“In this whole new search for the new president, they came to the student government both RCSGA and WGCA, and they had a forum where all the student leaders on both of the bodies could come up to the microphone in front of the board of trustees and speak to what we were looking for,” she said.

Park said she felt this showed Crutcher valued student input, which she said Crutcher’s actions throughout her time at UR also reflected. He and his wife, Betty Crutcher, took time to make personal connections with students, Park said.

“I didn’t imagine going to college and being able to just say hi and speak in a candid way to the president and I do,” Park said.

Park hopes this effort to get to know students continues with the next president.

“Understanding what it means to be at UR, and the intricate community level things that are not just quantifiable — like, you can't just look at a pile of numbers and be like ‘okay this is the Richmond experience’ — I think that personal connection and ability to build those connections are going to be really crucial for students, faculty and the new president,” she said.

Professor of political science Monti Datta explained that Hallock will be entering a community that has begun to reckon with injustice. 

“President Crutcher is clearly a man who cares deeply about racial and social injustice, and under his watch, UR has made progress,” Datta said. “I actually think the UR campus is near a tipping point in which student groups, along with faculty and staff-led efforts, are pushing for more social justice reform efforts on campus.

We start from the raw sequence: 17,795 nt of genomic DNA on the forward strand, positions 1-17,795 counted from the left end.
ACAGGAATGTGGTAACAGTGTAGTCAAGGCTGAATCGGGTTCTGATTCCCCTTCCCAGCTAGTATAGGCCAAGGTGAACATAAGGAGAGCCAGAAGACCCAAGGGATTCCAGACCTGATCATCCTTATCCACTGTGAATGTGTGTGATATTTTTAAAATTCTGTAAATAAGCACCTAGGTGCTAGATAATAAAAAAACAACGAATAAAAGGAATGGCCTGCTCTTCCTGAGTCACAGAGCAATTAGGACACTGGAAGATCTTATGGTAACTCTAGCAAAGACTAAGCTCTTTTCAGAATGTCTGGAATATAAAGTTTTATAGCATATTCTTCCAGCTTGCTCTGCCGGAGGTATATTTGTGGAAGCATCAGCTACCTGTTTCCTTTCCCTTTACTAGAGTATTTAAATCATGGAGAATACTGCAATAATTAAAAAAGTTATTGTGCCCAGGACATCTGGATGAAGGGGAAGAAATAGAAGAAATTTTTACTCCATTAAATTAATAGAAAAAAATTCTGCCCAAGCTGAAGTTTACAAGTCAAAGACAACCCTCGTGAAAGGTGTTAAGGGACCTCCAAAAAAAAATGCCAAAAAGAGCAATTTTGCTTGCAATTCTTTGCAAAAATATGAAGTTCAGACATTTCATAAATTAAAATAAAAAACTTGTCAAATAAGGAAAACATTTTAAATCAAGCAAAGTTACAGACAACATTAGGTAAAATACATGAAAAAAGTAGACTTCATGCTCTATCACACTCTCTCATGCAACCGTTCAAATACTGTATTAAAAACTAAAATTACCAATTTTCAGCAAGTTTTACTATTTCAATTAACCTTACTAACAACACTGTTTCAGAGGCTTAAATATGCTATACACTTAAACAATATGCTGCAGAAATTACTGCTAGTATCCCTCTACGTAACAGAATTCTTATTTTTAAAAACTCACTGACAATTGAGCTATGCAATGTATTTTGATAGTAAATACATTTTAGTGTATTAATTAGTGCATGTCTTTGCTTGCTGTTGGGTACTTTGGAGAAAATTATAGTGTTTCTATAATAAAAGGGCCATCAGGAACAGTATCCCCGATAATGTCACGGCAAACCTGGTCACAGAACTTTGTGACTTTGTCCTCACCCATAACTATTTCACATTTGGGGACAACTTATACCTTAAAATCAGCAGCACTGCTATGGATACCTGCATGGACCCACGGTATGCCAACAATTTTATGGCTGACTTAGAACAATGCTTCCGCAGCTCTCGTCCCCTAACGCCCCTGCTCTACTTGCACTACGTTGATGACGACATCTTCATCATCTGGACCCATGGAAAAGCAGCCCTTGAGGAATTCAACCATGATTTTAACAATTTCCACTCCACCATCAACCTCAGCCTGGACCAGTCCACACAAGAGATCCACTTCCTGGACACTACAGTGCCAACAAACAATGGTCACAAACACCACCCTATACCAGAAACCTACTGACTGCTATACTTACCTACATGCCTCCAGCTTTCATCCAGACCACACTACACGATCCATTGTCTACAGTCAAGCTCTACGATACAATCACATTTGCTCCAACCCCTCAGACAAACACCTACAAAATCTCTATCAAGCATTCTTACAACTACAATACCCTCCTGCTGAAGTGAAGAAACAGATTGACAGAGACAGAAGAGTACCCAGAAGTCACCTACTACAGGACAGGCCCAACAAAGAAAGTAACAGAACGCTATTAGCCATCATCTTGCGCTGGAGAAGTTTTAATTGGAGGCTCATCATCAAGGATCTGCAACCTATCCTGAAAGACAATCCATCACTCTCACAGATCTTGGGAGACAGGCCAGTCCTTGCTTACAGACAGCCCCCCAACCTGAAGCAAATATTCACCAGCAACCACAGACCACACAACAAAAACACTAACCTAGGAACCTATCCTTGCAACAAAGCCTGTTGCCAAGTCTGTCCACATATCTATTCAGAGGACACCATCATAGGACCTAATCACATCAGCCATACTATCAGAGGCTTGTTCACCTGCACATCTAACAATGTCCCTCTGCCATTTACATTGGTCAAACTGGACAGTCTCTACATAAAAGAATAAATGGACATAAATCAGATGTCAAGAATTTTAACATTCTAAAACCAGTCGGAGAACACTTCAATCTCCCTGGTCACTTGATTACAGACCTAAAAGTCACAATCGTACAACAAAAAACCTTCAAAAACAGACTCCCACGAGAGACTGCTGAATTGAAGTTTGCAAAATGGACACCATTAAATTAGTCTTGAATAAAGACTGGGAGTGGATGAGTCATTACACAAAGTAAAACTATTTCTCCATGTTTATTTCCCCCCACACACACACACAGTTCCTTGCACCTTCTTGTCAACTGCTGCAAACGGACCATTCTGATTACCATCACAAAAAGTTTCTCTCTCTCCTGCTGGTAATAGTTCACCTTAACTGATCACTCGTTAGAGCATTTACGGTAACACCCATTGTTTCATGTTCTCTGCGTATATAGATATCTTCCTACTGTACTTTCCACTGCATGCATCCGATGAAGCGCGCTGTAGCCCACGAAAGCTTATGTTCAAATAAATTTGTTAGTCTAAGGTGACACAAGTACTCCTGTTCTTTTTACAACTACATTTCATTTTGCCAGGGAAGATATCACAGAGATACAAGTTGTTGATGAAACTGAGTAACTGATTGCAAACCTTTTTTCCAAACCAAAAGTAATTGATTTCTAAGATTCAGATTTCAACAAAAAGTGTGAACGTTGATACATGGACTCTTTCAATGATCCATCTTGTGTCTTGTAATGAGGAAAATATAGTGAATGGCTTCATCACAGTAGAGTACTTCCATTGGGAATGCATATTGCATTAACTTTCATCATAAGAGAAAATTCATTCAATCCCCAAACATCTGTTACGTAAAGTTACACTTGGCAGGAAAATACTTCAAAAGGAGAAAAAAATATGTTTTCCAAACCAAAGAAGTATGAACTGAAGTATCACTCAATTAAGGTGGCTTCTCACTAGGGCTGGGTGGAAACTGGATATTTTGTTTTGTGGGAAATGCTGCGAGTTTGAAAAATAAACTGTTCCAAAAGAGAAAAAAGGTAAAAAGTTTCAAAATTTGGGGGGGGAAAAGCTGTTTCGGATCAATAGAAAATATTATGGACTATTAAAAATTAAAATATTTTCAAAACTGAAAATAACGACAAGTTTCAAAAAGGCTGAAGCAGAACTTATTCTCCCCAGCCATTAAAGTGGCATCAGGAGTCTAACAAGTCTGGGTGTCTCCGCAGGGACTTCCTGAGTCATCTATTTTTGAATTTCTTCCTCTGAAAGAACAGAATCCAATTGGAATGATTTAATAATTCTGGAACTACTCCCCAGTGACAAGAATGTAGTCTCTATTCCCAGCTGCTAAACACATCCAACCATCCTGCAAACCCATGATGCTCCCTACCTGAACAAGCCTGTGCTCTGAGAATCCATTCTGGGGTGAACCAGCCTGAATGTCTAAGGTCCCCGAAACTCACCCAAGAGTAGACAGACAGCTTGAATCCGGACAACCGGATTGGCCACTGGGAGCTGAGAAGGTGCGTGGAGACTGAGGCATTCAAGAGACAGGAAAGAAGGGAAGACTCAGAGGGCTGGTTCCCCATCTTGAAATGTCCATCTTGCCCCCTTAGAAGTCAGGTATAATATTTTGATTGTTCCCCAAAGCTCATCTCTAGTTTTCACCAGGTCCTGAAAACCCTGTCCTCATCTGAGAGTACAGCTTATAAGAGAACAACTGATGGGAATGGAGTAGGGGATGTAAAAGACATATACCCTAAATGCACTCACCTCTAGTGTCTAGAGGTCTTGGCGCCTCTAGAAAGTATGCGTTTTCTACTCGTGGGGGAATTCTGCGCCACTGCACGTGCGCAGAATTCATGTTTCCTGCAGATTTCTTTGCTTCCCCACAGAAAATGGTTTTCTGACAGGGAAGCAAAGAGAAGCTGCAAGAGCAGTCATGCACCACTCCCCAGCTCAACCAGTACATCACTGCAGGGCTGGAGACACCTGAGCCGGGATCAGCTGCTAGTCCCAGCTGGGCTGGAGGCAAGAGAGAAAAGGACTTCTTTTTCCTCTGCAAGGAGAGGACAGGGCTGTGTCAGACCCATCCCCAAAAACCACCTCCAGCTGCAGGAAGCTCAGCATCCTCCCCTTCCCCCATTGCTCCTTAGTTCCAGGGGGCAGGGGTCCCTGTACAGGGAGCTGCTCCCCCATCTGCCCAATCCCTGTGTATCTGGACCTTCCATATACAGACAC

“Those seeds were planted under the tenure of President Crutcher.”

Senior AJ Polcari, Richmond College Student Government Association president, was surprised that UR selected a president with a background in business — and he would have liked to see UR’s first female president. However, Polcari thinks Hallock’s background in inequality research could help UR grapple with the issues Datta mentioned.

“I think that type of perspective, someone who is very policy driven and has written about the structural issues in our country and in our world for that matter, I think he could be a really great influence,” Polcari said. 

Hallock’s research focuses include the gender pay gap, compensation design, compensation in nonprofits, executive compensation, layoffs, labor market discrimination, and disability in labor markets. He holds three degrees, a B.A. in economics from University of Massachusetts at Amherst and an M.A. and Ph.D. from Princeton University.

Students can use the form that has been made accessible on UR’s website to send a message to Hallock, if they are interested. 

Lifestyle writer Caitlin O’Hare contributed to reporting.

Contact managing editor Emma Davis at